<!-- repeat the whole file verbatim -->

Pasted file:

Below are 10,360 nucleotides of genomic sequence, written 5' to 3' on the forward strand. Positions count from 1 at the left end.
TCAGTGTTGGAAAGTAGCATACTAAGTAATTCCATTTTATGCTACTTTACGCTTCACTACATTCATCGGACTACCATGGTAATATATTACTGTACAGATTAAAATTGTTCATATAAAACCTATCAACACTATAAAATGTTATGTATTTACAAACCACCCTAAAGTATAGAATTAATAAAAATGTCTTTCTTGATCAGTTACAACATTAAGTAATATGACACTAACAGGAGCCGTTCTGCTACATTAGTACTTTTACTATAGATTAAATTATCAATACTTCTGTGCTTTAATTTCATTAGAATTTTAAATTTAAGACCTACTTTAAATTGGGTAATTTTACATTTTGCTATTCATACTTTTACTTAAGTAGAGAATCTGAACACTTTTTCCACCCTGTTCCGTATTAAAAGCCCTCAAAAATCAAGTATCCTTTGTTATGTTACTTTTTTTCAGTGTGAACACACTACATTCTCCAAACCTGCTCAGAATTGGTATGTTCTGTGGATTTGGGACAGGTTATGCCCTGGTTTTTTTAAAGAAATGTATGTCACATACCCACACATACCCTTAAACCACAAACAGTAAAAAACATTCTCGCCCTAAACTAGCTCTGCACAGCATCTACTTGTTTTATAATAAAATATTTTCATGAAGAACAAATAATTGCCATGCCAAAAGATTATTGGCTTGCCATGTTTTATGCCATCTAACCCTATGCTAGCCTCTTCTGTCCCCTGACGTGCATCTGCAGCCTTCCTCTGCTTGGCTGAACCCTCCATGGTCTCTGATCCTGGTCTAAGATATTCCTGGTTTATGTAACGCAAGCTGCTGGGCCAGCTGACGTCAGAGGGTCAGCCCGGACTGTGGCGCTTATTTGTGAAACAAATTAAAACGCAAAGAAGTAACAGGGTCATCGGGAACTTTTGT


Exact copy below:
Below are 10,360 nucleotides of genomic sequence, written 5' to 3' on the forward strand. Positions count from 1 at the left end.
TCAGTGTTGGAAAGTAGCATACTAAGTAATTCCATTTTATGCTACTTTACGCTTCACTACATTCATCGGACTACCATGGTAATATATTACTGTACAGATTAAAATTGTTCATATAAAACCTATCAACACTATAAAATGTTATGTATTTACAAACCACCCTAAAGTATAGAATTAATAAAAATGTCTTTCTTGATCAGTTACAACATTAAGTAATATGACACTAACAGGAGCCGTTCTGCTACATTAGTACTTTTACTATAGATTAAATTATCAATACTTCTGTGCTTTAATTTCATTAGAATTTTAAATTTAAGACCTACTTTAAATTGGGTAATTTTACATTTTGCTATTCATACTTTTACTTAAGTAGAGAATCTGAACACTTTTTCCACCCTGTTCCGTATTAAAAGCCCTCAAAAATCAAGTATCCTTTGTTATGTTACTTTTTTTCAGTGTGAACACACTACATTCTCCAAACCTGCTCAGAATTGGTATGTTCTGTGGATTTGGGACAGGTTATGCCCTGGTTTTTTTAAAGAAATGTATGTCACATACCCACACATACCCTTAAACCACAAACAGTAAAAAACATTCTCGCCCTAAACTAGCTCTGCACAGCATCTACTTGTTTTATAATAAAATATTTTCATGAAGAACAAATAATTGCCATGCCAAAAGATTATTGGCTTGCCATGTTTTATGCCATCTAACCCTATGCTAGCCTCTTCTGTCCCCTGACGTGCATCTGCAGCCTTCCTCTGCTTGGCTGAACCCTCCATGGTCTCTGATCCTGGTCTAAGATATTCCTGGTTTATGTAACGCAAGCTGCTGGGCCAGCTGACGTCAGAGGGTCAGCCCGGACTGTGGCGCTTATTTGTGAAACAAATTAAAACGCAAAGAAGTAACAGGGTCATCGGGAACTTTTGT